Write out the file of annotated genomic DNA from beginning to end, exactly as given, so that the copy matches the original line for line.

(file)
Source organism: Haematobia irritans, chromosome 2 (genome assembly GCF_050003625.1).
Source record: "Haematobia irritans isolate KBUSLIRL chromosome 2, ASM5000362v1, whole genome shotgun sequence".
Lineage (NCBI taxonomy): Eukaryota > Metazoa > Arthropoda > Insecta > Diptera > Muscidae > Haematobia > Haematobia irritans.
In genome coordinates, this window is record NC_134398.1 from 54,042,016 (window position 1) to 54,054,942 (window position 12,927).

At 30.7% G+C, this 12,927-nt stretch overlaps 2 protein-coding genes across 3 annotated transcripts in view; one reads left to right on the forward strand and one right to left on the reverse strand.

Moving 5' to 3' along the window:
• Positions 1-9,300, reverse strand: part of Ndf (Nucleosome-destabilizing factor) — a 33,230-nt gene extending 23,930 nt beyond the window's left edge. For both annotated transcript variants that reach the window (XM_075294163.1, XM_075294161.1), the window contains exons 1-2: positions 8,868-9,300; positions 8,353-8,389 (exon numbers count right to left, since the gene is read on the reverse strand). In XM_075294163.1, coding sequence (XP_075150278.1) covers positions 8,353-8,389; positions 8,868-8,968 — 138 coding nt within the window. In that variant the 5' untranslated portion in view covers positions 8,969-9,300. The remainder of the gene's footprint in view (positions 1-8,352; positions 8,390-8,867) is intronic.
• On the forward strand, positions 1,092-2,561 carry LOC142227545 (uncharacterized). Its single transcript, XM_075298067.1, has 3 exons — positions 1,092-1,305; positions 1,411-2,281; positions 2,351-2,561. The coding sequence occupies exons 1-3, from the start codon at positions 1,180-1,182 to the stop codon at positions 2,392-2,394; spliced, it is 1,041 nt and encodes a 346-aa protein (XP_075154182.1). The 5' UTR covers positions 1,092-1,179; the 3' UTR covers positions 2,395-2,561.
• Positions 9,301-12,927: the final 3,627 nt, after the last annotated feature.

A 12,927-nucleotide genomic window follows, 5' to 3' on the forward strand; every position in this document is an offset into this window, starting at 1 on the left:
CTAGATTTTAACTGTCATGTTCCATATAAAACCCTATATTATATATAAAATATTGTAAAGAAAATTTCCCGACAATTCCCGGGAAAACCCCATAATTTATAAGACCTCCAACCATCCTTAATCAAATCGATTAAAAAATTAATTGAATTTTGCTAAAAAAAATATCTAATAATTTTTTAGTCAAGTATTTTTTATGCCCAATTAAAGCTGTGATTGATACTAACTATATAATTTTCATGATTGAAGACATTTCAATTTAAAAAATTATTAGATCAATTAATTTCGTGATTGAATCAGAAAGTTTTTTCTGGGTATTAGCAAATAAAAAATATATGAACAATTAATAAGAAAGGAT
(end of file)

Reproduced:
Source organism: Haematobia irritans, chromosome 2 (genome assembly GCF_050003625.1).
Source record: "Haematobia irritans isolate KBUSLIRL chromosome 2, ASM5000362v1, whole genome shotgun sequence".
Lineage (NCBI taxonomy): Eukaryota > Metazoa > Arthropoda > Insecta > Diptera > Muscidae > Haematobia > Haematobia irritans.
In genome coordinates, this window is record NC_134398.1 from 54,042,016 (window position 1) to 54,054,942 (window position 12,927).

At 30.7% G+C, this 12,927-nt stretch overlaps 2 protein-coding genes across 3 annotated transcripts in view; one reads left to right on the forward strand and one right to left on the reverse strand.

Moving 5' to 3' along the window:
• Positions 1-9,300, reverse strand: part of Ndf (Nucleosome-destabilizing factor) — a 33,230-nt gene extending 23,930 nt beyond the window's left edge. For both annotated transcript variants that reach the window (XM_075294163.1, XM_075294161.1), the window contains exons 1-2: positions 8,868-9,300; positions 8,353-8,389 (exon numbers count right to left, since the gene is read on the reverse strand). In XM_075294163.1, coding sequence (XP_075150278.1) covers positions 8,353-8,389; positions 8,868-8,968 — 138 coding nt within the window. In that variant the 5' untranslated portion in view covers positions 8,969-9,300. The remainder of the gene's footprint in view (positions 1-8,352; positions 8,390-8,867) is intronic.
• On the forward strand, positions 1,092-2,561 carry LOC142227545 (uncharacterized). Its single transcript, XM_075298067.1, has 3 exons — positions 1,092-1,305; positions 1,411-2,281; positions 2,351-2,561. The coding sequence occupies exons 1-3, from the start codon at positions 1,180-1,182 to the stop codon at positions 2,392-2,394; spliced, it is 1,041 nt and encodes a 346-aa protein (XP_075154182.1). The 5' UTR covers positions 1,092-1,179; the 3' UTR covers positions 2,395-2,561.
• Positions 9,301-12,927: the final 3,627 nt, after the last annotated feature.

A 12,927-nucleotide genomic window follows, 5' to 3' on the forward strand; every position in this document is an offset into this window, starting at 1 on the left:
CTAGATTTTAACTGTCATGTTCCATATAAAACCCTATATTATATATAAAATATTGTAAAGAAAATTTCCCGACAATTCCCGGGAAAACCCCATAATTTATAAGACCTCCAACCATCCTTAATCAAATCGATTAAAAAATTAATTGAATTTTGCTAAAAAAAATATCTAATAATTTTTTAGTCAAGTATTTTTTATGCCCAATTAAAGCTGTGATTGATACTAACTATATAATTTTCATGATTGAAGACATTTCAATTTAAAAAATTATTAGATCAATTAATTTCGTGATTGAATCAGAAAGTTTTTTCTGGGTATTAGCAAATAAAAAATATATGAACAATTAATAAGAAAGGAT